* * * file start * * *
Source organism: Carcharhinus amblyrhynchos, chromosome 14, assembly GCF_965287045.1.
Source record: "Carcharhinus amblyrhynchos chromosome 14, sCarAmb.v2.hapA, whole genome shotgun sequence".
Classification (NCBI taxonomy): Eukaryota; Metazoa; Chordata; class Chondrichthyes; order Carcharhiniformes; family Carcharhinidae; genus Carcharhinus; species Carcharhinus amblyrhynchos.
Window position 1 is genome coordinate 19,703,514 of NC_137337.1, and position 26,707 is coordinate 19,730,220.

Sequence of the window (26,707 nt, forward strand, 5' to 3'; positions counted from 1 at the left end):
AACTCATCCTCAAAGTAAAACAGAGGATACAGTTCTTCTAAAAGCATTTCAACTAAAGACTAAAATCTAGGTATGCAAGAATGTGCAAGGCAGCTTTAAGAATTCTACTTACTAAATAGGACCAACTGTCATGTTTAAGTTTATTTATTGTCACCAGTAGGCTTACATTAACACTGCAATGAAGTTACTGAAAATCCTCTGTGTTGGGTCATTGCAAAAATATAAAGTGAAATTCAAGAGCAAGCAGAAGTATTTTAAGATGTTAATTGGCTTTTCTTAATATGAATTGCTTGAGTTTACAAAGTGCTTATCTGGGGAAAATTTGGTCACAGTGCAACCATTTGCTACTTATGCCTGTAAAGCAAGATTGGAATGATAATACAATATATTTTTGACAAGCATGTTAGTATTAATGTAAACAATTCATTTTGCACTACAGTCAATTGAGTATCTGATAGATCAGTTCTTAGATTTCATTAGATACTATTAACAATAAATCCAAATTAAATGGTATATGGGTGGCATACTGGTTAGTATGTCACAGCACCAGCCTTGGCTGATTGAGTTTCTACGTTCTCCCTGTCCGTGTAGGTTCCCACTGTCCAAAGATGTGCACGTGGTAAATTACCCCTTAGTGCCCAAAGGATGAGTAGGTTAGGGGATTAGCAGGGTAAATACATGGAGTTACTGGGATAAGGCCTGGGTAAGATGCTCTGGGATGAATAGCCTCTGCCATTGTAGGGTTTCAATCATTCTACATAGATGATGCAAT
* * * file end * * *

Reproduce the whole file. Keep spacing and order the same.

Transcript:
Source organism: Carcharhinus amblyrhynchos, chromosome 14, assembly GCF_965287045.1.
Source record: "Carcharhinus amblyrhynchos chromosome 14, sCarAmb.v2.hapA, whole genome shotgun sequence".
Classification (NCBI taxonomy): Eukaryota; Metazoa; Chordata; class Chondrichthyes; order Carcharhiniformes; family Carcharhinidae; genus Carcharhinus; species Carcharhinus amblyrhynchos.
Window position 1 is genome coordinate 19,703,514 of NC_137337.1, and position 26,707 is coordinate 19,730,220.

Sequence of the window (26,707 nt, forward strand, 5' to 3'; positions counted from 1 at the left end):
AACTCATCCTCAAAGTAAAACAGAGGATACAGTTCTTCTAAAAGCATTTCAACTAAAGACTAAAATCTAGGTATGCAAGAATGTGCAAGGCAGCTTTAAGAATTCTACTTACTAAATAGGACCAACTGTCATGTTTAAGTTTATTTATTGTCACCAGTAGGCTTACATTAACACTGCAATGAAGTTACTGAAAATCCTCTGTGTTGGGTCATTGCAAAAATATAAAGTGAAATTCAAGAGCAAGCAGAAGTATTTTAAGATGTTAATTGGCTTTTCTTAATATGAATTGCTTGAGTTTACAAAGTGCTTATCTGGGGAAAATTTGGTCACAGTGCAACCATTTGCTACTTATGCCTGTAAAGCAAGATTGGAATGATAATACAATATATTTTTGACAAGCATGTTAGTATTAATGTAAACAATTCATTTTGCACTACAGTCAATTGAGTATCTGATAGATCAGTTCTTAGATTTCATTAGATACTATTAACAATAAATCCAAATTAAATGGTATATGGGTGGCATACTGGTTAGTATGTCACAGCACCAGCCTTGGCTGATTGAGTTTCTACGTTCTCCCTGTCCGTGTAGGTTCCCACTGTCCAAAGATGTGCACGTGGTAAATTACCCCTTAGTGCCCAAAGGATGAGTAGGTTAGGGGATTAGCAGGGTAAATACATGGAGTTACTGGGATAAGGCCTGGGTAAGATGCTCTGGGATGAATAGCCTCTGCCATTGTAGGGTTTCAATCATTCTACATAGATGATGCAAT